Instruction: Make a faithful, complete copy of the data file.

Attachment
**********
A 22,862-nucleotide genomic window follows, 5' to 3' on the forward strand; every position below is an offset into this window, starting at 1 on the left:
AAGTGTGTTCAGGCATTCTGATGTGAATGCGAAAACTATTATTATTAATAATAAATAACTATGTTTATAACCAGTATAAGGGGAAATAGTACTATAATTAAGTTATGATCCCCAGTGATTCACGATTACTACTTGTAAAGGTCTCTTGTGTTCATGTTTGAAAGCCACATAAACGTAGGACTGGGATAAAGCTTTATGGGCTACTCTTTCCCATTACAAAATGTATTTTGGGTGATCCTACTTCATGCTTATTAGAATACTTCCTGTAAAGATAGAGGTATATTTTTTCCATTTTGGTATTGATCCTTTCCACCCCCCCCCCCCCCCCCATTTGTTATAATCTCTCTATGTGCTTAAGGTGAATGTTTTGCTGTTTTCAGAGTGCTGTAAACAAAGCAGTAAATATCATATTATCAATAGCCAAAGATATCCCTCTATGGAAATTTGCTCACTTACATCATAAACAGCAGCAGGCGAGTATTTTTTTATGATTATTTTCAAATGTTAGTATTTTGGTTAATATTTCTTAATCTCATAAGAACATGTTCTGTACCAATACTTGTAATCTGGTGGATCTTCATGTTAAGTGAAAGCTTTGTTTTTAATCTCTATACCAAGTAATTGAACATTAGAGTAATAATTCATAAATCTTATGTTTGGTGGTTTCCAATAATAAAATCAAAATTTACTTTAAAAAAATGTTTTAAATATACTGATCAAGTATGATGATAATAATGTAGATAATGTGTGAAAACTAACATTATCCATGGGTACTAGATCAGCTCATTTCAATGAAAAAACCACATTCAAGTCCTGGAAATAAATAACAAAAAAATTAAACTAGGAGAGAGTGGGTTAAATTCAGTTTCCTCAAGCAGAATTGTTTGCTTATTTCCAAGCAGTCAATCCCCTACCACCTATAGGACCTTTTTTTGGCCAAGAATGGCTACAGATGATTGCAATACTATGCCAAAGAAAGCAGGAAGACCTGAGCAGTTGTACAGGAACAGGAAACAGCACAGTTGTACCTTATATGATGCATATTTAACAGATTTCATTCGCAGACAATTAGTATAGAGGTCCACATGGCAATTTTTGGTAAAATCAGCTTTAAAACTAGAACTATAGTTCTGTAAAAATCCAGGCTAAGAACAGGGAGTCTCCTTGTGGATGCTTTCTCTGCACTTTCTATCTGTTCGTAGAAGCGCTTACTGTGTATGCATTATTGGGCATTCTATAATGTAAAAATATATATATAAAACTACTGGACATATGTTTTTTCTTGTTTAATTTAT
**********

A 22,862-nucleotide genomic window follows, 5' to 3' on the forward strand; every position below is an offset into this window, starting at 1 on the left:
AAGTGTGTTCAGGCATTCTGATGTGAATGCGAAAACTATTATTATTAATAATAAATAACTATGTTTATAACCAGTATAAGGGGAAATAGTACTATAATTAAGTTATGATCCCCAGTGATTCACGATTACTACTTGTAAAGGTCTCTTGTGTTCATGTTTGAAAGCCACATAAACGTAGGACTGGGATAAAGCTTTATGGGCTACTCTTTCCCATTACAAAATGTATTTTGGGTGATCCTACTTCATGCTTATTAGAATACTTCCTGTAAAGATAGAGGTATATTTTTTCCATTTTGGTATTGATCCTTTCCACCCCCCCCCCCCCCCCCATTTGTTATAATCTCTCTATGTGCTTAAGGTGAATGTTTTGCTGTTTTCAGAGTGCTGTAAACAAAGCAGTAAATATCATATTATCAATAGCCAAAGATATCCCTCTATGGAAATTTGCTCACTTACATCATAAACAGCAGCAGGCGAGTATTTTTTTATGATTATTTTCAAATGTTAGTATTTTGGTTAATATTTCTTAATCTCATAAGAACATGTTCTGTACCAATACTTGTAATCTGGTGGATCTTCATGTTAAGTGAAAGCTTTGTTTTTAATCTCTATACCAAGTAATTGAACATTAGAGTAATAATTCATAAATCTTATGTTTGGTGGTTTCCAATAATAAAATCAAAATTTACTTTAAAAAAATGTTTTAAATATACTGATCAAGTATGATGATAATAATGTAGATAATGTGTGAAAACTAACATTATCCATGGGTACTAGATCAGCTCATTTCAATGAAAAAACCACATTCAAGTCCTGGAAATAAATAACAAAAAAATTAAACTAGGAGAGAGTGGGTTAAATTCAGTTTCCTCAAGCAGAATTGTTTGCTTATTTCCAAGCAGTCAATCCCCTACCACCTATAGGACCTTTTTTTGGCCAAGAATGGCTACAGATGATTGCAATACTATGCCAAAGAAAGCAGGAAGACCTGAGCAGTTGTACAGGAACAGGAAACAGCACAGTTGTACCTTATATGATGCATATTTAACAGATTTCATTCGCAGACAATTAGTATAGAGGTCCACATGGCAATTTTTGGTAAAATCAGCTTTAAAACTAGAACTATAGTTCTGTAAAAATCCAGGCTAAGAACAGGGAGTCTCCTTGTGGATGCTTTCTCTGCACTTTCTATCTGTTCGTAGAAGCGCTTACTGTGTATGCATTATTGGGCATTCTATAATGTAAAAATATATATATAAAACTACTGGACATATGTTTTTTCTTGTTTAATTTAT